Railroads receive congressional support in quest to
overhaul retirement system
Major railroads cleared a hurdle in Congress for their plan to overhaul the decades-old railroad retirement system and, in the process, produce substantial savings for the industry.
The Senate voted 96-4 to take up the measure. A similar bill passed overwhelmingly in the House of Representatives in August.
The overhaul would take the railroad retirement system, which invests in government securities in the same manner as Social Security, and permit some of the funds to be invested in private securities such as stocks and bonds. Railroads and rail unions expect higher returns on the invested money, thereby permitting improved benefits for employees and reduced taxes for the railroad companies. The railroad retirement system has about 675,000 beneficiaries and 250,000 active employees.
The bill now faces a floor vote and possible amendments in the Senate. Some Republican senators remain strongly opposed to the legislation, which they portray as a sweetheart deal for railroads and their unions that could leave taxpayers holding the bag.
"We have a bill that was written by special-interest groups, by railroad companies and unions, and they negotiated a deal and said, 'Great, now let's have the American taxpayer pay for it,' " said Sen. Don Nickles (R., Okla.). "If there's ever special-interest legislation, this is it."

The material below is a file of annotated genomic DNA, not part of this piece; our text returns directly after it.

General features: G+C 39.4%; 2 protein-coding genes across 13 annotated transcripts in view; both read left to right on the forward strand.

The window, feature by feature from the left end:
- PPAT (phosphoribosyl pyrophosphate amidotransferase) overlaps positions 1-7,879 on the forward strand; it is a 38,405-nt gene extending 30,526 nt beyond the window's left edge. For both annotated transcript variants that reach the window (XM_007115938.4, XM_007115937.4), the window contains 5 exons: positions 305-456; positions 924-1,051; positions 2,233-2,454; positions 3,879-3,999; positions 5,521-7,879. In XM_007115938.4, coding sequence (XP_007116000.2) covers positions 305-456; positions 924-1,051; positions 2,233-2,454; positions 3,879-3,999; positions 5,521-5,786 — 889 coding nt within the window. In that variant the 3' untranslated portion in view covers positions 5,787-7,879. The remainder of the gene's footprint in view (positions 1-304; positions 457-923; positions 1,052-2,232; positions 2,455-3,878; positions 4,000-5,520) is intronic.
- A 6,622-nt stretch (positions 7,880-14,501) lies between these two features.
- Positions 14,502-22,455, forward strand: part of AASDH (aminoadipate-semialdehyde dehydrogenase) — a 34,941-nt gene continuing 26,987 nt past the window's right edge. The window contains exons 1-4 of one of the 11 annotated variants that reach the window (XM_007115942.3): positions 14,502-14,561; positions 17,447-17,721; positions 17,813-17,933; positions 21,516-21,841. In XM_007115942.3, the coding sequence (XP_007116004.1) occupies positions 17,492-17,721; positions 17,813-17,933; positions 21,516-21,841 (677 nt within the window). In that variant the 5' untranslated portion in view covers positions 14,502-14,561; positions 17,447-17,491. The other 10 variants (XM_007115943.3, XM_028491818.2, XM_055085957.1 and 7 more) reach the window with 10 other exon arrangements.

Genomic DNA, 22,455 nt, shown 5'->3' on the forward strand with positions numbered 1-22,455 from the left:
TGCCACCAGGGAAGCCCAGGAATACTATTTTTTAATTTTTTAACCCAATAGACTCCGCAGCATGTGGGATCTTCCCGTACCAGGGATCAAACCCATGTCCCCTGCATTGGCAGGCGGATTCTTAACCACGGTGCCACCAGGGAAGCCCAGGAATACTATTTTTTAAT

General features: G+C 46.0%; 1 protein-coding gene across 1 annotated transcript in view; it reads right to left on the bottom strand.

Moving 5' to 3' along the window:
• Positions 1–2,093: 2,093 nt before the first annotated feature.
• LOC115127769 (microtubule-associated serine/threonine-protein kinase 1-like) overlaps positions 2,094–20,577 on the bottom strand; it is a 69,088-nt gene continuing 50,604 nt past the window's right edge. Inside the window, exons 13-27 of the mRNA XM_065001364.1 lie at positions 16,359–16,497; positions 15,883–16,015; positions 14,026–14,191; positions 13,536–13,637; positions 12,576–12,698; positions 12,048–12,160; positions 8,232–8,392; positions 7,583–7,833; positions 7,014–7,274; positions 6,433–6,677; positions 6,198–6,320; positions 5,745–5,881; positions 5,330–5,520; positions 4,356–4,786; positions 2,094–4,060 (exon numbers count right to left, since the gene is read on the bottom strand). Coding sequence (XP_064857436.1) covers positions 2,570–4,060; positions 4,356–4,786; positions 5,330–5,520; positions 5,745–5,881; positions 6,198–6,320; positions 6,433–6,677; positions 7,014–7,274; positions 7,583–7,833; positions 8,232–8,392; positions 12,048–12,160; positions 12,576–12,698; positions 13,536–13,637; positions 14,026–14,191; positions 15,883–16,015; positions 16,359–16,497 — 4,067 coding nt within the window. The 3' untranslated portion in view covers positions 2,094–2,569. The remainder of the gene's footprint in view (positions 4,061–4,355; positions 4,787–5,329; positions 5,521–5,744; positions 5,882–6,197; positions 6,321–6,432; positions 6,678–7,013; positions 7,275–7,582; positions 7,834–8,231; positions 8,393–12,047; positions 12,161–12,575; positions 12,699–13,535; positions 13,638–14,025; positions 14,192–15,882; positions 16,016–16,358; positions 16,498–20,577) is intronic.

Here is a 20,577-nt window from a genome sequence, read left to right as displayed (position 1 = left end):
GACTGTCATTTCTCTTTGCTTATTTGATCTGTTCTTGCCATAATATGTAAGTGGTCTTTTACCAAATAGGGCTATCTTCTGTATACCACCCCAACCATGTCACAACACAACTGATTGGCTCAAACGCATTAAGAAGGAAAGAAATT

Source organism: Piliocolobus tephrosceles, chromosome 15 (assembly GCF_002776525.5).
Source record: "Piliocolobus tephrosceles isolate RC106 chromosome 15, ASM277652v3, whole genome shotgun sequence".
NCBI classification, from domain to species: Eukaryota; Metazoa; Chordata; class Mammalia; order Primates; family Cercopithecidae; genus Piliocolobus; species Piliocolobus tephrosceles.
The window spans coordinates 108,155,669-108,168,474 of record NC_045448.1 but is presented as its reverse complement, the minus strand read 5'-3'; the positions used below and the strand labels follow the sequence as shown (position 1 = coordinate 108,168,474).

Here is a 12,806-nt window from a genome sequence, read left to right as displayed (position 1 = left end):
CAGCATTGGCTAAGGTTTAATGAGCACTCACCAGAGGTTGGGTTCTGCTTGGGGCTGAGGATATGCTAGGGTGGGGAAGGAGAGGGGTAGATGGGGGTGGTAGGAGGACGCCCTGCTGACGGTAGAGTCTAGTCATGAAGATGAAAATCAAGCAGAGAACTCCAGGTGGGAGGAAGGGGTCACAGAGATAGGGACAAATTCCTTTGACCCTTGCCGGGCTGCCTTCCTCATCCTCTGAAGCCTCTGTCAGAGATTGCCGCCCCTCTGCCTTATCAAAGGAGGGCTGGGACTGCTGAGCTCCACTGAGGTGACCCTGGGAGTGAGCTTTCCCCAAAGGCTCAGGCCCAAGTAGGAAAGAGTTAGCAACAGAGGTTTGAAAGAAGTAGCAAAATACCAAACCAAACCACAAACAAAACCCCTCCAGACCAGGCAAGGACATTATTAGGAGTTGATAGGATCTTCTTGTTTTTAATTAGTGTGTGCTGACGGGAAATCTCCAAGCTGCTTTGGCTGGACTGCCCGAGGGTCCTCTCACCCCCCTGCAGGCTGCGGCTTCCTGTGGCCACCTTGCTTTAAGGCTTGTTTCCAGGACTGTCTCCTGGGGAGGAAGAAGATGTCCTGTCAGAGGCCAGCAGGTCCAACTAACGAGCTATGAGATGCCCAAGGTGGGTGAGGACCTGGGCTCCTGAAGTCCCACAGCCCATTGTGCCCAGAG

Rail labor said the measure would increase benefits for employees, cut to five years from 10 years the time for employees to become vested in the system and allow employees to retire at age 60 instead of 62 with full benefits. "It's something we've wanted for years," said James Brukenhoefer, national legislative director for the United Transportation Union, which represents about 70,000 railroad employees.
Railroads said the measure would lower payroll taxes for freight railroads, Amtrak and some commuter railroads by about $400 million a year once the new system is fully phased in. "That's money we could use for growing the business," said Jim Hixon, senior vice president of administration for Norfolk Southern Corp., a Norfolk, Va., railroad company.
Railroads said the payroll-tax savings would help them boost returns on invested capital, which are still inadequate, and prepare for freight growth.
"The freight railroad industry is the most capital intensive in the country, and lowering costs by having a more efficient retirement system will help us continue to meet those needs," said Edward Hamberger, president of the Association of American Railroads, a trade group in Washington, D.C